How to receive and send packages and mail to/from home, particularly for the USA and Canada. Shares the generally negative experiences with the postal service in Spain and how to avoid these problems in the future.
...if you're expecting a parcel from home, double or triple the normal expected time, although it should eventually arrive."
Regular mail works pretty much the same in Spain as it does at home. You put a letter in an envelope, address it in the same way (return address at the top left and addressee in the middle), then stick a stamp on it and put it in the mailbox. You generally buy stamps at the post office (Los Correos), tobacco shops (tabac), or paper shops (papelerias).
Some helpful vocabulary:
Correo - mail
Sobre - envelope
Sello - stamp
Dirección de correo - mailing address
Devolución - return
Rastrear - to track
Some apartments I've lived in don't actually have a mailbox, and instead the mail is collectively dumped on a small table near the building entrance. Not a great system, frankly. One apartment I lived in did have a mailbox with key access. For receiving standard mail in Spain there isn't a lot to cover here, it's straight forward.
When I moved to Spain one of the nagging problems I had was dealing with mail from home. Of course I had forwarded everything to a family member, at least initially. Eventually this became tiresome and challenging for everyone. I suppose some people just cut off all ties and leave no forwarding address, but I was in no way doing so at the time.
Fastforward 15 years and now we have virtual mailboxes and online mail handling services!
Got a business to manage back home? Set up a virtual business address and save on your registered agent fees.
Need to receive important government and tax notices while you're in Spain? Forward everything to your new virtual mailing address to stay on top of your taxes and never miss a stimulus cheque.
Need to get a package shipped to you in Spain but they don't offer shipping outside of your home country? Ship it to your mail service address and then have them ship it to you in Spain (yes, they'll do this for about $5 plus the cost of shipping it to your home in Spain).
There are a number of options out there, especially if you're coming from the US. For Canadians and Brits, there are only a couple of online services where you can receive mail and have it forwarded, and worse, their features lists are pretty bare compared to the leading international mail handling service… which is indisputably Anytime Mailbox and Earthclass Mail.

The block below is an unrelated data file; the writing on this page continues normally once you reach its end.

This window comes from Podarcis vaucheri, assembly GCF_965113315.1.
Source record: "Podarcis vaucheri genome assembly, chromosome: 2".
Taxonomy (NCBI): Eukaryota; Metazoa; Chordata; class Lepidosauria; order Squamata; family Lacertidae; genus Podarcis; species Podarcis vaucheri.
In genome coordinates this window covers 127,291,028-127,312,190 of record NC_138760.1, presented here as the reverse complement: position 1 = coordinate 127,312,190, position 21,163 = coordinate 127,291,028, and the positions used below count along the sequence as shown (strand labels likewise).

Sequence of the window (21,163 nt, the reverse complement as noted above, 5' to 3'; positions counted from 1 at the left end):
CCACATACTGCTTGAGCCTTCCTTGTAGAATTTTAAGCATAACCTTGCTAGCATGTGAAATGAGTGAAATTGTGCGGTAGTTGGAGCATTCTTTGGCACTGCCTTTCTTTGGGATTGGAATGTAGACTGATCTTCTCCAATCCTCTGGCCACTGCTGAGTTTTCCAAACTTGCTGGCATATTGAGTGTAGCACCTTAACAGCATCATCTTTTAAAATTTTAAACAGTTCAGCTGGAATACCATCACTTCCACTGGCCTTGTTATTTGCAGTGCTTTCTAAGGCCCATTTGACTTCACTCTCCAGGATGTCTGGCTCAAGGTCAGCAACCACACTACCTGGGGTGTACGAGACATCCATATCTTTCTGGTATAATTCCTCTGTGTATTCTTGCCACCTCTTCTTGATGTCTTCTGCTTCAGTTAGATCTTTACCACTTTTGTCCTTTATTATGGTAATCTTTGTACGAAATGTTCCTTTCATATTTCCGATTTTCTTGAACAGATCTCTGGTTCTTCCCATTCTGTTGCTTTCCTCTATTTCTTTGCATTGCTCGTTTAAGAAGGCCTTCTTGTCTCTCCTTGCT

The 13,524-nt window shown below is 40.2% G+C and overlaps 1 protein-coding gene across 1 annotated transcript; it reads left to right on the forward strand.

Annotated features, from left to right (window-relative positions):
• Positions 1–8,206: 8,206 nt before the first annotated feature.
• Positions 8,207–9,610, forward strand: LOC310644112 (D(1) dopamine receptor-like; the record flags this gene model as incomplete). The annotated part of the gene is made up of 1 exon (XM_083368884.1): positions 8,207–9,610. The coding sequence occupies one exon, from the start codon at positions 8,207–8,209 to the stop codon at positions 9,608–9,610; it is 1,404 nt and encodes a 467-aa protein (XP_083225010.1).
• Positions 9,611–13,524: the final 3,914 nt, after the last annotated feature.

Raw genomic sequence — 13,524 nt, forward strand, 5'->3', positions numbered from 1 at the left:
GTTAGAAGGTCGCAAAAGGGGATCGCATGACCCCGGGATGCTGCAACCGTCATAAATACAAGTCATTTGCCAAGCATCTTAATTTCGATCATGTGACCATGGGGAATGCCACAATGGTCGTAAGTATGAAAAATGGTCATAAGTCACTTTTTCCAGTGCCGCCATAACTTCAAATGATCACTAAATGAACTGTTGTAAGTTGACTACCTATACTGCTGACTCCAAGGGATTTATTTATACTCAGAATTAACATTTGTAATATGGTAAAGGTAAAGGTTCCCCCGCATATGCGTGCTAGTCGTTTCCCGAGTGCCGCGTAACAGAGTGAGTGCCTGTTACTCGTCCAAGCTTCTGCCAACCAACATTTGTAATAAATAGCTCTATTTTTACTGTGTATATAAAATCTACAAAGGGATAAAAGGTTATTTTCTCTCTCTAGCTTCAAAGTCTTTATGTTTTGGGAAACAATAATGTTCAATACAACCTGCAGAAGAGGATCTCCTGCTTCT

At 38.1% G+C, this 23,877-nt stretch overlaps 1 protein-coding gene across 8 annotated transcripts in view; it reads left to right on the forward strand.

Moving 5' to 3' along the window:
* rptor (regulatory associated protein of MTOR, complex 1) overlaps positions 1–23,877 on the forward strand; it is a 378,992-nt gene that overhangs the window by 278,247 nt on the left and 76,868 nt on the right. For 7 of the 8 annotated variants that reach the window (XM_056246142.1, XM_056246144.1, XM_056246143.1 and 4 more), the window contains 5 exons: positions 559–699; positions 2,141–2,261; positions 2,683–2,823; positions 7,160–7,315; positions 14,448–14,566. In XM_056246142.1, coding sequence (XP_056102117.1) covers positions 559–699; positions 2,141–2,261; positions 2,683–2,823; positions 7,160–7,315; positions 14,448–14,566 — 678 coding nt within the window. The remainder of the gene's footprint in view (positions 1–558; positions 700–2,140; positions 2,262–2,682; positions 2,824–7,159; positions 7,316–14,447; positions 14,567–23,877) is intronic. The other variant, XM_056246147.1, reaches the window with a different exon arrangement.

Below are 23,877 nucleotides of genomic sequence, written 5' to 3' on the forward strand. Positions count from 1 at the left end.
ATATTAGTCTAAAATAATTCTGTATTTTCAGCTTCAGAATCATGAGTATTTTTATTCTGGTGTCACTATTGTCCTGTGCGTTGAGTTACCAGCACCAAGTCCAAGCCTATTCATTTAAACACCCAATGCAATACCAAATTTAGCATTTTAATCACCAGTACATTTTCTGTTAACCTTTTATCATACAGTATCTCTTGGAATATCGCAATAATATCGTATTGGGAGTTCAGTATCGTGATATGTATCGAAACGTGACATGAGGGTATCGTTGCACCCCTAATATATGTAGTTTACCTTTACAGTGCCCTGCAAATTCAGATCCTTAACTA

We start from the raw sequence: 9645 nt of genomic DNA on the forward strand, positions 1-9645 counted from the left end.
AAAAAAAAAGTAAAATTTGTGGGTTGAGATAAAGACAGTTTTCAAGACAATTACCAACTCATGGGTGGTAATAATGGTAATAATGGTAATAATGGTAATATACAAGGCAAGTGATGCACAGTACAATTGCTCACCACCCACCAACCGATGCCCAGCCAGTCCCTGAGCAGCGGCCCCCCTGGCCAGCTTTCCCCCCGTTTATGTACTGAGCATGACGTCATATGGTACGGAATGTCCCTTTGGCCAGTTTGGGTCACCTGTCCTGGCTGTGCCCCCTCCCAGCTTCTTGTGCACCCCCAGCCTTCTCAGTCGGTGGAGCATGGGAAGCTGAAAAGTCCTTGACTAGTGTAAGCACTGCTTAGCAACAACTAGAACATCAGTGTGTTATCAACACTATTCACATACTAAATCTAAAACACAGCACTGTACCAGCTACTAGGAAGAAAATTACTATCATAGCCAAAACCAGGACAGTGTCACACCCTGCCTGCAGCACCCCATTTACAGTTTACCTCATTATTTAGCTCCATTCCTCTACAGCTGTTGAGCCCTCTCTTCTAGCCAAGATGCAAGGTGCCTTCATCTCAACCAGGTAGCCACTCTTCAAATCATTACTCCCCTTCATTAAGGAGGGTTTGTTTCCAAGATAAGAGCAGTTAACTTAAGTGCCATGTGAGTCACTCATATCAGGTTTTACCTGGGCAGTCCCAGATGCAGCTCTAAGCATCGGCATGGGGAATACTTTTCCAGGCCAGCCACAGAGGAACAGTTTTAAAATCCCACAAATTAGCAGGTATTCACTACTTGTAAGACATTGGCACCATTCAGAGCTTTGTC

Yes, we will make a small fee if you get yourself a virtual mailbox via this article, but, outside of the U.S., there are simply no better options. Period.
If you want to start your own virtual mailbox service either in Spain or your home country, you'll probably need one of these, from Quadient
Not only does Anytime Mailbox allow you to setup virtual addresses and receive mail across the UK, Canada and the US, but they even support a virtual address in Spain (Valencia to be exact)! This is ideal for those of us who spend only 6 months of the year in Spain or have multiple homes and need to receive mail in a timely manner while elsewhere. They even have an app (with some room for improvement) allowing you to manage your received mail, trash it, forward it, etc.
Earthclass Mail is a US-only virtual mailbox service that starts at $19/mon and offers only a single point of mail receipt in Beaverton OR for individuals or a virtual address presence for businesses ($39/mon) in almost any state. What I like about Earthclass is that because it's so centralized, you are going to get more features and a much nicer app experience (currently their app has 4.4 stars in the App Store).
If you have a virtual mailbox, you can receive packages and then have them forwarded on to your address in Spain using the shipment method of your choice. This is ideal once you know the best shipping company for your region(s).